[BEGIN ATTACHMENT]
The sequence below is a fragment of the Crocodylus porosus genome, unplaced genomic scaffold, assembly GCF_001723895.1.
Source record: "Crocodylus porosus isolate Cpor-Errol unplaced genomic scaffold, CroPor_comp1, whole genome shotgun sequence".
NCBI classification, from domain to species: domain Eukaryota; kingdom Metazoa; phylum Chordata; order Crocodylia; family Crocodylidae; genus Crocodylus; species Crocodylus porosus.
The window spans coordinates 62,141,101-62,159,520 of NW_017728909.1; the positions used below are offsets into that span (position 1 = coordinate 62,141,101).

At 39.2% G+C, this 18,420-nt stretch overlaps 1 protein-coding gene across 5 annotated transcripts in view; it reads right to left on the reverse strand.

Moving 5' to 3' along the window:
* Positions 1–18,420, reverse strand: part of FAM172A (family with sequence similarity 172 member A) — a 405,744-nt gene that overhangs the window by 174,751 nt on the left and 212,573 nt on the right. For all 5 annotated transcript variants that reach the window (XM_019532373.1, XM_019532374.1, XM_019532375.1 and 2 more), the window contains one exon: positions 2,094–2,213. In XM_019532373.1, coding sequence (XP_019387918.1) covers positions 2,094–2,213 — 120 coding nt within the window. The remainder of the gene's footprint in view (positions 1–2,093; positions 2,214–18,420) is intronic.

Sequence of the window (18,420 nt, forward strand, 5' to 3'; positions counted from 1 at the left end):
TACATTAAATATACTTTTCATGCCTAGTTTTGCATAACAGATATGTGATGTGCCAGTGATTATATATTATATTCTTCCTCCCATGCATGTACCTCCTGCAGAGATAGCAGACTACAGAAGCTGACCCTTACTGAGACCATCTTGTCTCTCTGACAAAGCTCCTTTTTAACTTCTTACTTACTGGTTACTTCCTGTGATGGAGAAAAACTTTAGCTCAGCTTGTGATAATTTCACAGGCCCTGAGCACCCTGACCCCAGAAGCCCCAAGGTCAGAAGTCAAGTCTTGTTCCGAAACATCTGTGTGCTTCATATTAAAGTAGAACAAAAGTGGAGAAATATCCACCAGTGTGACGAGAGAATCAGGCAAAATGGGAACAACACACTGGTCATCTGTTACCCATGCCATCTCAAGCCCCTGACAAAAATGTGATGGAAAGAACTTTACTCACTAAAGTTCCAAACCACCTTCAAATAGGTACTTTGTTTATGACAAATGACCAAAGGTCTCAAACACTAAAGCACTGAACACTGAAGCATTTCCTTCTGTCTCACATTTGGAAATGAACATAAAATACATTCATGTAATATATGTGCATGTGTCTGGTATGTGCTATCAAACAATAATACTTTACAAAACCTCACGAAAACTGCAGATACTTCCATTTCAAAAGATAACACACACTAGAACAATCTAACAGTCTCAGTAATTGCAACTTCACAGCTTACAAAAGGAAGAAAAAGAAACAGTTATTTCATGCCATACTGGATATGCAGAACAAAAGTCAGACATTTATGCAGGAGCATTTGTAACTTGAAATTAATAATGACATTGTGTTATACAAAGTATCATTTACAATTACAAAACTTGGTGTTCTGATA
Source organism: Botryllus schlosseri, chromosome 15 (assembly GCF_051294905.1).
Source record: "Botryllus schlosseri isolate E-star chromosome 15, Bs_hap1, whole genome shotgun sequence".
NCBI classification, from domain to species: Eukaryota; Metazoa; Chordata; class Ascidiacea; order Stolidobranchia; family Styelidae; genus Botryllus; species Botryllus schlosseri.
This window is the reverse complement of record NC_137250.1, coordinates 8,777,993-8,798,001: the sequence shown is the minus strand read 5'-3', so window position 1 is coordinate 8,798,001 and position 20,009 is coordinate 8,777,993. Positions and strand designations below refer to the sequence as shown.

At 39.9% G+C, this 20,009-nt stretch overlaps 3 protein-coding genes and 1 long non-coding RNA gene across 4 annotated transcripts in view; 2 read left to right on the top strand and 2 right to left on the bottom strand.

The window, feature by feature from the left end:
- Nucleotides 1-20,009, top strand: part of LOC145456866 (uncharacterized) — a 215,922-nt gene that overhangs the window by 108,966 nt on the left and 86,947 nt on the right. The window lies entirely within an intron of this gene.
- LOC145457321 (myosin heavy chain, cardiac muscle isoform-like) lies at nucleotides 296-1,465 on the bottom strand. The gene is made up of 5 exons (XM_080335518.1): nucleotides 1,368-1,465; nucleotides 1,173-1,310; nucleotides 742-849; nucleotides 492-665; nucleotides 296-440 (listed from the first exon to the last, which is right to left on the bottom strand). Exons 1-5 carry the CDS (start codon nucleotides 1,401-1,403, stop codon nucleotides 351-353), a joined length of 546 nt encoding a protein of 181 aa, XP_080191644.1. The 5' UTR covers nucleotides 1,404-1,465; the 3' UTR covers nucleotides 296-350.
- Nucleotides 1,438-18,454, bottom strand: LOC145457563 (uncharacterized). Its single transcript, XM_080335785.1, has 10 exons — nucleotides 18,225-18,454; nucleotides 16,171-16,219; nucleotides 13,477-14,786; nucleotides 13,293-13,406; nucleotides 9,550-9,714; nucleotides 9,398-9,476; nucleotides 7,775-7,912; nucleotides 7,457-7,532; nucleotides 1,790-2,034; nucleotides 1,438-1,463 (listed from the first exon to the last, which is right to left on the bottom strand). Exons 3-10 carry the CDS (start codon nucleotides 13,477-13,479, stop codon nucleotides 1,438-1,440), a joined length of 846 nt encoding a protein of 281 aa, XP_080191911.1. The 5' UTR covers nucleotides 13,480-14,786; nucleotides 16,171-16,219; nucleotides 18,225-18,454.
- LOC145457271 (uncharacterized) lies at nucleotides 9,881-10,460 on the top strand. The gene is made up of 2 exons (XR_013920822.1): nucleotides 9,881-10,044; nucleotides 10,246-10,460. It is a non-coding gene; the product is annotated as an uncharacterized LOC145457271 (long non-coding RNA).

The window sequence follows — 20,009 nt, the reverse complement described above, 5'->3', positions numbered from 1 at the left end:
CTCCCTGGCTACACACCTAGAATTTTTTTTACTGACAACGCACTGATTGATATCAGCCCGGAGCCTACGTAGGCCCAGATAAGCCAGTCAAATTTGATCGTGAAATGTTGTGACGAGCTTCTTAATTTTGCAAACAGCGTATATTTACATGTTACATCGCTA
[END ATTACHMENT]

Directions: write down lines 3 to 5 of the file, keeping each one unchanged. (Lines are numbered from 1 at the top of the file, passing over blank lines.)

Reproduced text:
NCBI classification, from domain to species: domain Eukaryota; kingdom Metazoa; phylum Chordata; order Crocodylia; family Crocodylidae; genus Crocodylus; species Crocodylus porosus.
The window spans coordinates 62,141,101-62,159,520 of NW_017728909.1; the positions used below are offsets into that span (position 1 = coordinate 62,141,101).

At 39.2% G+C, this 18,420-nt stretch overlaps 1 protein-coding gene across 5 annotated transcripts in view; it reads right to left on the reverse strand.